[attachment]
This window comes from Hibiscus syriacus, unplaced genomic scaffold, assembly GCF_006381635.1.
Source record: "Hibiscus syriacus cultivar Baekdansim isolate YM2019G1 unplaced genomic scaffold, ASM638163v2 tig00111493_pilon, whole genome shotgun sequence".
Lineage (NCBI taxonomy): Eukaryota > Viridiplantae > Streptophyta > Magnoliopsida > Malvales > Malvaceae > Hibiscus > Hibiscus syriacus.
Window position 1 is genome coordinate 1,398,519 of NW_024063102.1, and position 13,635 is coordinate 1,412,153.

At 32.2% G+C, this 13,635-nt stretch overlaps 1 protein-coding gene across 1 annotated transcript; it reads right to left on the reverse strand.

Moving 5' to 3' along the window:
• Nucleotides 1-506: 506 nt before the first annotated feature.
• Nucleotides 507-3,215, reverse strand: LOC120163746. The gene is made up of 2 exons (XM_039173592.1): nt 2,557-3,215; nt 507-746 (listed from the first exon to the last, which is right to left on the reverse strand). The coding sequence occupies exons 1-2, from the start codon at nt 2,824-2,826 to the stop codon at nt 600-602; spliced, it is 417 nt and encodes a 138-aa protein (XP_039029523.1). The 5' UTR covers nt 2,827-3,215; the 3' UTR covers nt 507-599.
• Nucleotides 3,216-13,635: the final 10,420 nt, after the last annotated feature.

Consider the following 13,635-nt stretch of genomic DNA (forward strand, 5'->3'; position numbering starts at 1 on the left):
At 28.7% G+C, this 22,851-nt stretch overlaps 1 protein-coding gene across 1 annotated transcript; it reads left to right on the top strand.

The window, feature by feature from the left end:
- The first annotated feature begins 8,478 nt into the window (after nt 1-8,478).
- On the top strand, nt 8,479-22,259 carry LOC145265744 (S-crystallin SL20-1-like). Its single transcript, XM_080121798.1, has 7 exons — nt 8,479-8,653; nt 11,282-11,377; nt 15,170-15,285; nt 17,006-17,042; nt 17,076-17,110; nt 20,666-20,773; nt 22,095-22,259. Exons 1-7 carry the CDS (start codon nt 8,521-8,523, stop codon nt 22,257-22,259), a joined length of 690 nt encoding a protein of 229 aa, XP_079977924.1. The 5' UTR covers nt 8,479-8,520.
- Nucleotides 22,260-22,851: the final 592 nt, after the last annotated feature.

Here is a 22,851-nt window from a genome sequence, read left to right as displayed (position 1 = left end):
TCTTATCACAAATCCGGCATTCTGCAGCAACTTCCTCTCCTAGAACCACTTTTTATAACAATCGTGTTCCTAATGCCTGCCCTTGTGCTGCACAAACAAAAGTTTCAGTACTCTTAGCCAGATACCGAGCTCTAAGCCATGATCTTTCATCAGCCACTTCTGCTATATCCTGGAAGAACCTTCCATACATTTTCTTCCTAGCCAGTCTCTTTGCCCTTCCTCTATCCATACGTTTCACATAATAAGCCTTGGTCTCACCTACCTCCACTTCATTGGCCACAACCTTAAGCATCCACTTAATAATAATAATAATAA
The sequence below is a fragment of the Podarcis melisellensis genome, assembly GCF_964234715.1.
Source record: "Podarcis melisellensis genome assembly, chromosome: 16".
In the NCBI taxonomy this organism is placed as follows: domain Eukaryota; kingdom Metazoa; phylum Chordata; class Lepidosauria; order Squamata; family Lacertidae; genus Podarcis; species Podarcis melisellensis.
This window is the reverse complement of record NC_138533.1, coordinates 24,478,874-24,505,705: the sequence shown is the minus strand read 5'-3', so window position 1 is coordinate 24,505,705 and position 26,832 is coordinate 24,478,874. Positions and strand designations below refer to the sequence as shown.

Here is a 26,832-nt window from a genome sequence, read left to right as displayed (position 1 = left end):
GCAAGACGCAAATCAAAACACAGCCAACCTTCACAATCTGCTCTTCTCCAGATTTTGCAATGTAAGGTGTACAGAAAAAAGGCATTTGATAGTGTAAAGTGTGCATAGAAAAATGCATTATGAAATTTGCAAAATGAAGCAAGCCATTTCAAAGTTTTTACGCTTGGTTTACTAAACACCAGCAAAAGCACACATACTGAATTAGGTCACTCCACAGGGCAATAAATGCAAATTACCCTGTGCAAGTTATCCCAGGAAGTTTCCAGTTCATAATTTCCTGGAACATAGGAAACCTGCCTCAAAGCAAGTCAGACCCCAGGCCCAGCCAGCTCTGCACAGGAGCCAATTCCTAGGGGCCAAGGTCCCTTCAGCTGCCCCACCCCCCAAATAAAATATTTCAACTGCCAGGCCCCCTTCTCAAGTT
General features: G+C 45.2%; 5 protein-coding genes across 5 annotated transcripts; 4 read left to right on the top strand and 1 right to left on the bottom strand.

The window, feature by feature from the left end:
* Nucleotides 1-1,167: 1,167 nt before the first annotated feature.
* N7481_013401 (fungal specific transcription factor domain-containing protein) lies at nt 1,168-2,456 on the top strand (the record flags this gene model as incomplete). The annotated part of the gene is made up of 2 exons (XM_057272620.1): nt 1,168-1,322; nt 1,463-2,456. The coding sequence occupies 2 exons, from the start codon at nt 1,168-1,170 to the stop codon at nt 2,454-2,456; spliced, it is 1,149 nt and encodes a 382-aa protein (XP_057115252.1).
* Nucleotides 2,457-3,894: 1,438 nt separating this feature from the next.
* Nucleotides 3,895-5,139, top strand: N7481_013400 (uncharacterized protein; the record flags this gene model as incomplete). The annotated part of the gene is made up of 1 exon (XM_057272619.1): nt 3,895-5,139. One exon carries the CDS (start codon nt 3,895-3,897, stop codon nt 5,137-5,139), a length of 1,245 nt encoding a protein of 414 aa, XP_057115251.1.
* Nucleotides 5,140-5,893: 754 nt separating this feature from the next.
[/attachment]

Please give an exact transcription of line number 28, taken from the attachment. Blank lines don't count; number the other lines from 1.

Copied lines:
* Nucleotides 2,457-3,894: 1,438 nt separating this feature from the next.